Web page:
- The final part the Building Bridges series takes a look at the varied Chinese ethnicities and how theyve settled differently into Richmond.
Under the surface of most contentious issues in life, theres rarely a simple black and white solution.
So when it comes to the heated debate over how much Chinese language should or should not be used on signs, its no surprise Richmonds Chinese community boasts more than one dimension.
A mere scratch on the veneer of the citys Asian faÃ§ade will reveal at least four ethnicities: Hong Kong; Taiwanese; South East Asian and mainland Chinese.
Each are endowed with a different heritage and each, when immigrating over the last few decades, bring to Richmonds table a mixed bag of languages, dialects, foods and traditions.
However, some, it appears, are more accepting of the English language than others, according to University of B.C.s Human Settlements (Community and Regional Planning) professor Aprodicio Laquian.
Laquian, a Philipino with Chinese ancestry who lived in mainland China for six years, described how migration from Asia tends to come in waves.
The oldest of these was in the 19th century from the mainland (China), he said.
More recently, Hong Kong experienced a rapid migration that led to many moving back to Hong Kong and there was also a big influx from Korea, before the latest one from mainland China.
The difference with the latest wave, said Laquian, is that the immigrants are much less exposed to English than people from Hong Kong and Taiwan.
This seems to be reflected in the many signs you see in Richmond, said Laquian, who emphasized his views are impressionistic in the absence of any detailed research into the subject.
People from mainland China take longer to adjust, according to Laquian, because, culturally, they are very different in many ways.
I have done a lot of studying on strata councils and housing management and they take a lot more time to come to terms with the rules and regulations in Canada.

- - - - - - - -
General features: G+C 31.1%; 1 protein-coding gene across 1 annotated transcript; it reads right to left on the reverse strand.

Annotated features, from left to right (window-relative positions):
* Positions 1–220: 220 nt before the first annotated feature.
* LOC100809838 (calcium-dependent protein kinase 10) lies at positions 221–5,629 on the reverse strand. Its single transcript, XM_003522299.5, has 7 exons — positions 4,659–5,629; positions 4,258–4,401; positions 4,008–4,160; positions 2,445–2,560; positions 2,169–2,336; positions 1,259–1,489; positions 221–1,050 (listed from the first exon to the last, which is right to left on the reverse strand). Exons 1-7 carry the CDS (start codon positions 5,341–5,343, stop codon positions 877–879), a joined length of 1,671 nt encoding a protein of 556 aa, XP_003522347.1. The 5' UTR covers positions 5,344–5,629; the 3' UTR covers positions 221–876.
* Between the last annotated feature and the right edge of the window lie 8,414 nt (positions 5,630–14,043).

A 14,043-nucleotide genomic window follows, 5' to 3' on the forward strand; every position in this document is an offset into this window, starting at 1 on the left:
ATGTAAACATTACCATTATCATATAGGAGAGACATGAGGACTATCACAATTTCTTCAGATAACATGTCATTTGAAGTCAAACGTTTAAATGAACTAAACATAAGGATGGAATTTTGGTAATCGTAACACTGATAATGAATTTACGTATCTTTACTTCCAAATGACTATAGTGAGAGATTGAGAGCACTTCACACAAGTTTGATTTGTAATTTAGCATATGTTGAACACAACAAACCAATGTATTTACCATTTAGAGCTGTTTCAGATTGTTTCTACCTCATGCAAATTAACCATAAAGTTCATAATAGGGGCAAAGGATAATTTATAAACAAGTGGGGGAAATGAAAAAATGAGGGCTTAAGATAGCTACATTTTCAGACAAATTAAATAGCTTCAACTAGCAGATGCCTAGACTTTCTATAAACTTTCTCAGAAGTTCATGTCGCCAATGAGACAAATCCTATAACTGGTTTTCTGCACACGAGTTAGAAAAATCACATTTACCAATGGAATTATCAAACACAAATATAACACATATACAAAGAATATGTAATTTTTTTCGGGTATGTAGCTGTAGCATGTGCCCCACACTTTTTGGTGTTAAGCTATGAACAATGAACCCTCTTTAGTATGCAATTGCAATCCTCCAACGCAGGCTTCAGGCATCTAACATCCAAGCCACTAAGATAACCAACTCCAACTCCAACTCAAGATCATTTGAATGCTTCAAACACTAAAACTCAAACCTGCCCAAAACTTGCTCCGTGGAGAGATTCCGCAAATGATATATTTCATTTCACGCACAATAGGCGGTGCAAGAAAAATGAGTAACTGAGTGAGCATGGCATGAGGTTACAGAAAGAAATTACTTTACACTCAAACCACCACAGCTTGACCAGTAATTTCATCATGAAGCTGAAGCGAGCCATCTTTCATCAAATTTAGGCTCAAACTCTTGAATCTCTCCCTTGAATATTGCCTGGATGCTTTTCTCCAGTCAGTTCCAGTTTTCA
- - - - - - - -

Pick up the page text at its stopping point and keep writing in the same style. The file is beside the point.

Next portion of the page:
Theyre very much used to a different government culture and they tend to stick together more and form smaller circles because of the language barrier.
They tend to look after themselves and distance themselves from government.
Richmond city councillor Chak Au, a strong advocate of racial harmony who immigrated from Hong Kong in 1988, was a professor at Hong Kongs Chinese University.
Au explained how its easier for certain Chinese ethnicities to slide into Canadian culture than others.
The people from Hong Kong carry a very British heritage and in the early days of them moving here, the language thing wasnt even an issue, because they were very sensitive to English and could communicate quite freely in English, said Au.
The Taiwanese have strong ties with the U.S., so, again, English is not too foreign.
And the South East Asian Chinese can often speak six or seven languages and are used to different dialogues and cultures.
Like Laquian, the issue, said Au, lies with the recent influx from mainland China; the demographic which has seen the biggest immigration flow over the last 10 years.
The mainland has had a closed door policy until the late 80s and early 90s, said Au.
People were seldom in contact with the outside world, but theyre the largest immigrant group to have arrived in Richmond in the last six or seven years, and I think this influx is a big reason why this issue has been magnified recently.
They are generally more nervous about outside contact, and they will need lots of encouragement to overcome that.
Au has also discovered more than 200 social groups from mainland China here in the city, but very few of them have any interaction with the non-Chinese community.
Im going to talk to a group of Muslim women that I know and Im going to try to get them to meet with one of those groups, a group of mainland Chinese women, he said.
Both groups are open to it and, again, its about building little bridges.
It could be a tiny step in the right direction, who knows where it might lead?